Assessing the Compliance of the United Kingdom’s Social Security System with its Obligations under the European Social Charter

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2 Citations (Scopus)

Abstract

The European Social Charter, a relatively neglected human rights instrument in the UK, academically, judicially and politically, represents a statement of minimum standards in social rights the state has committed to uphold. This article assesses the compliance of the UK’s social security system with the charter following a period of reform that has put in place a less generous, more punitive model of working age provision. It is argued that benefit levels and conditions for their receipt are now of at best questionable conformity with some of the core requirements of article 13 (the right to social assistance) and article 16 (the right to family protection), while the previously identified non-conformity with article 12 (the right to social security) continues. Consideration is given to the potential potency of the Charter as a means of challenging austerity-driven reforms, alone or in combination with other human rights agreements.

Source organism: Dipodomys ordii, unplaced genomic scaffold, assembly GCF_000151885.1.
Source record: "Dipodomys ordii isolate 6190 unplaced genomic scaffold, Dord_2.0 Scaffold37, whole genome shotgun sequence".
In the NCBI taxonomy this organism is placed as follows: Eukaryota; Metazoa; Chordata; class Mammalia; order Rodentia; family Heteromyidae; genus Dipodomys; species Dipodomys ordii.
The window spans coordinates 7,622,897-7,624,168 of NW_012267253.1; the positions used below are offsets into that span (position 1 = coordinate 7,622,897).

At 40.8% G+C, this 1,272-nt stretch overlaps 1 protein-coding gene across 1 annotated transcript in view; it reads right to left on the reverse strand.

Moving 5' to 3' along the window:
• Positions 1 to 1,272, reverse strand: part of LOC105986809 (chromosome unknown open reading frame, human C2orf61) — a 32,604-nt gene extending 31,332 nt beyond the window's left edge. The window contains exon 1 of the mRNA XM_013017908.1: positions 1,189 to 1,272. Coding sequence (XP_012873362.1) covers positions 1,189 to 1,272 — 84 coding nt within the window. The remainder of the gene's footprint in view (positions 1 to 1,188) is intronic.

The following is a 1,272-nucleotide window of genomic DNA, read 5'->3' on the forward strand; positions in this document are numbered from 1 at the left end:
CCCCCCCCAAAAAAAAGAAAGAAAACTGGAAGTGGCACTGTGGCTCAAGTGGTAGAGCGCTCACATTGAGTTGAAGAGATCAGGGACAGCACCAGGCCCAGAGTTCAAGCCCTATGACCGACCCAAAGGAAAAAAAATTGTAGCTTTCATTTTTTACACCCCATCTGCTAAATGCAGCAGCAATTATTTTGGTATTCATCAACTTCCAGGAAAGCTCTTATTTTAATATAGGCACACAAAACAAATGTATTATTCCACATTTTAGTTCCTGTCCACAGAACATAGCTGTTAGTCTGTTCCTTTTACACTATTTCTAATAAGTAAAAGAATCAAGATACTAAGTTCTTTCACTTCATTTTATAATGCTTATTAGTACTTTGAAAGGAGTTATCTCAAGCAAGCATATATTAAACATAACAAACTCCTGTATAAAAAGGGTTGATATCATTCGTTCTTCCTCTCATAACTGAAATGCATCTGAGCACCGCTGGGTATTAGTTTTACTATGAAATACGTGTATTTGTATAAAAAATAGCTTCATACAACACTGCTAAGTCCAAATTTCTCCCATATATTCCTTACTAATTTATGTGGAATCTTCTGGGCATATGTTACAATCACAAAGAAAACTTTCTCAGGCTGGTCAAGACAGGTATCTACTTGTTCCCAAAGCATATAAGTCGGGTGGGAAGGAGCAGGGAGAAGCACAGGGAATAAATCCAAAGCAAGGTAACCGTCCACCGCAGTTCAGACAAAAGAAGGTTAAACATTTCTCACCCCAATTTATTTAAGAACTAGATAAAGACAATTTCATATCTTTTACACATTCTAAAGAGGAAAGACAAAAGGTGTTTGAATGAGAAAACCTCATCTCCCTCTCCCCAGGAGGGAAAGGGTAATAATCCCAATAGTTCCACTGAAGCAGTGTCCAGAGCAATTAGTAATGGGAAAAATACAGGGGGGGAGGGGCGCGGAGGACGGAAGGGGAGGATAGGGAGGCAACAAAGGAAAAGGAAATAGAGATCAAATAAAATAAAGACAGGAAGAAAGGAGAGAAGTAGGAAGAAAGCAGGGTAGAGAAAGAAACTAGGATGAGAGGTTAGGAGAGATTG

Original languageEnglish
Pages (from-to)745-769
Number of pages25
JournalHuman Rights Law Review
Volume18
Issue number4
Early online date8 Nov 2018
DOIs
Publication statusPublished - 31 Dec 2018

Keywords

  • European Social Charter
  • Social Rights
  • Social Security
  • Austerity
  • Welfare Reform

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